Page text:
Primary cardiac tumors are very rare and according to a study comprise only up to 0.03% of cases with most of the tumors being benign. Metastasis to the heart is not uncommon and therefore in a lot of cases, a primary lung malignancy can metastasize to the heart and can cause atrial and ventricular arrhythmias which could be sustained or non-sustained. Our review of the literature shows cases where cardiac arrhythmias can be related to lung cancer [8-11].

Tumors can spread to the heart through different routes. There can be a direct extension of tumor cells, hematogenous spread, lymphatic system or diffusion through either the inferior vena cava or the pulmonary veins [12].

Tumor with the highest rate of metastasis to the heart is pleural mesothelioma, with squamous cell carcinoma of the lung causing about only 18% of cases. Mostly, about 70% of the time, cardiac metastases involved the pericardium, followed by the epicardium, myocardium, and endocardium in a decreasing fashion [12]. We can also see signs of valve disease or heart failure. If the pericardium is involved, the patient might present with tachycardia and tamponade physiology due to neoplastic effusions. If the myocardium is involved, we can see conduction defects and arrhythmias such as atrial fibrillation or ventricular tachycardia just like in our patient. Atrioventricular blocks are also seen that can be correlated with the neoplasm invading the conduction system. Some cardiac arrhythmias can also be related to systemic chemotherapy [13]. In our patient, no radiotherapy or chemotherapy had been administered when the arrhythmias occurred suggesting a link with the metastatic lung cancer.

Various imaging modalities can be used to assess cardiac metastasis. An echocardiogram (trans-thoracic and trans-esophageal) has a very good diagnostic accuracy to look for cardiac metastasis [14]. It can also reveal any malignant pericardial effusions and so it is usually a test of choice in the initial part of the workup. A CT scan can also provide a lot of information about any cardiac involvement as it has a larger field of vision and can see other surrounding structures and a higher resolution which aids in diagnosing effusions and masses. It also visualizes the lymph nodes and we can get a better sense of anatomy. A positron emission tomography scan shows focal uptake of tracer in areas of metastasis. This too can aid in our diagnosis of cardiac metastasis [15]. But by far the best test for assessing cardiac metastases is magnetic resonance imaging (MRI) of the heart. Its better tissue characterization, higher contrast resolution, and multi-planar cardiac imaging make it the gold standard for cardiac metastasis [15].

At the time of the diagnosis of metastatic cancer, the management is usually palliative rather than curative. In line with that, the management of cardiac metastasis usually involves dealing with primary cancer and if manifestations of cardiac involvement are seen such as described above, then additional therapeutic measures can be performed. For example, for a malignant tamponade, a percutaneous pericardiocentesis is necessary or if the conduction system is involved, a pacemaker can be implanted. Cardiac surgery is usually reserved for masses that are solitary and the patient has a good prognosis [16]. In our patient, the recurrent NSVTs were treated with Amiodarone a good control of the ventricular arrhythmia was seen. For our patient, it was planned that a palliative approach will be taken with radiation and chemotherapy but these therapies are also associated with myocardial fibrosis, pericarditis, and cardiac failure [16].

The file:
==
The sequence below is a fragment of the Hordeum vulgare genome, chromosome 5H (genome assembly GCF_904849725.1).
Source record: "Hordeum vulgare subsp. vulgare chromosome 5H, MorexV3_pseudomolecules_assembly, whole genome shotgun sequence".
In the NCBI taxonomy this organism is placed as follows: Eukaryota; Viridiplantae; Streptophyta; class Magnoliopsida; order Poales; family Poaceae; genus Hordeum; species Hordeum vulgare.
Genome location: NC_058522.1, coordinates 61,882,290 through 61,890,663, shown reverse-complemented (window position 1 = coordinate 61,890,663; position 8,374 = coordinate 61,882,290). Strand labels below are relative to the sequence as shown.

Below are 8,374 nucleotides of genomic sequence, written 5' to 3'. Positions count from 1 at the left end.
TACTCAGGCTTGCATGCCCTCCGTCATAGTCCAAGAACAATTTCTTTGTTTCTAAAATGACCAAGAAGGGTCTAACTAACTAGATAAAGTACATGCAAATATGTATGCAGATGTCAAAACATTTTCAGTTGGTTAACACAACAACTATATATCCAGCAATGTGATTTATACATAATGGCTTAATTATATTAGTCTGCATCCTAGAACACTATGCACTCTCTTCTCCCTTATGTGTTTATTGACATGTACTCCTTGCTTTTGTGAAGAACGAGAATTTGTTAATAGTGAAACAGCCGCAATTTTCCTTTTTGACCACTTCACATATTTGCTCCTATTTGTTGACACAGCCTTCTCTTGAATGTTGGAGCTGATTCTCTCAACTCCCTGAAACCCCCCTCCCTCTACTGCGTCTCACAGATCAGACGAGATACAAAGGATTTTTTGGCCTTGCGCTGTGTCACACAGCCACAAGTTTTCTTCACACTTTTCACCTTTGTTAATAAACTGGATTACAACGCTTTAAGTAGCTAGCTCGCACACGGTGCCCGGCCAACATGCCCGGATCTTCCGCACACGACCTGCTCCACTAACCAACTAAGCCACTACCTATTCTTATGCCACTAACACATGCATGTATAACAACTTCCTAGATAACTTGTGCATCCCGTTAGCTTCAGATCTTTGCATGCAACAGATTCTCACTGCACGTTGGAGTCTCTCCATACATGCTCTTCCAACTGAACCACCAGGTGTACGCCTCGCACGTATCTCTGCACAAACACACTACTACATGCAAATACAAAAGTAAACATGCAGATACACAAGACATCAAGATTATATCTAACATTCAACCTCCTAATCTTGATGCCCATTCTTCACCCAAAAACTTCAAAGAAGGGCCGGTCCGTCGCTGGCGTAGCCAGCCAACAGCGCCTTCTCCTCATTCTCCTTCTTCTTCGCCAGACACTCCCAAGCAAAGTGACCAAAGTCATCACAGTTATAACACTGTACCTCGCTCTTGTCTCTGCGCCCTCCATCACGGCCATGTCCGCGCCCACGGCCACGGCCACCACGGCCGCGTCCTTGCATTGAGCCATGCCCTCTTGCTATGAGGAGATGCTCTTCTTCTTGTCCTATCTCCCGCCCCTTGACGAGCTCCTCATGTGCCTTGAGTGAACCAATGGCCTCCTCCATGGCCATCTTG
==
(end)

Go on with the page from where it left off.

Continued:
Primary cardiac tumors are rare but cardiac metastases are commonly seen with various types of cancers. When suspected, they should be investigated thoroughly and managed according to the symptomatology that they present with.


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  10. Sütsch G, Jenni R, von Segesser L, Schneider J: Heart tumors: incidence, distribution, diagnosis. Exemplified by 20,305 echocardiographies. Schweiz Med Wochenschr. 1991, 121:621-629.
  11. Li YY, Wang H, Cui YD, Liu HY, Yang JF: Sustained ventricular tachycardia secondary to cardiac metastasis of lung cancer. Chin Med J (Engl). 2018, 131:352-353. 10.4103/0366-6999.223842
  12. Bussani R, De-Giorgio F, Abbate A, Silvestri F: Cardiac metastases. J Clin Pathol. 2007, 60:27-34. 10.1136/jcp.2005.035105
  13. Guglin M, Aljayeh M, Saiyad S, Ali R, Curtis AB: Introducing a new entity: chemotherapy-induced arrhythmia . Europace. 2009, 11:1579-1586. 10.1093/europace/eup300
  14. Nomoto N, Tani T, Konda T, et al.: Primary and metastatic cardiac tumors: echocardiographic diagnosis, treatment and prognosis in a 15-years single center study. J Cardiothorac Surg. 2017, 12:103.
  15. Lichtenberger III JP, Reynolds DA, Keung J, Keung E, Carter BW: Metastasis to the heart: a radiologic approach to diagnosis with pathologic correlation. AJR Am J Roentgenol. 2016, 207:764-772. 10.2214/AJR.16.16148
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Case report

Non-Sustained Ventricular Tachycardia as a Sign of Lung Cancer

Author Information

Shujaul Haq Corresponding Author

Internal Medicine, Abington Hospital - Jefferson Health, Abington, USA

Sohaib Roomi

Internal Medicine, Abington Hospital - Jefferson Health, Abington, USA

Bilal H. Lashari

Internal Medicine, Abington Hospital - Jefferson Health, Abington, USA

Muhammad Atique Alam Khan

Internal Medicine, Abington Hospital - Jefferson Health, Abington, USA

Ethics Statement and Conflict of Interest Disclosures

Human subjects: Consent was obtained by all participants in this study. Conflicts of interest: In compliance with the ICMJE uniform disclosure form, all authors declare the following: Payment/services info: All authors have declared that no financial support was received from any organization for the submitted work. Financial relationships: All authors have declared that they have no financial relationships at present or within the previous three years with any organizations that might have an interest in the submitted work. Other relationships: All authors have declared that there are no other relationships or activities that could appear to have influenced the submitted work.

Case report

Non-Sustained Ventricular Tachycardia as a Sign of Lung Cancer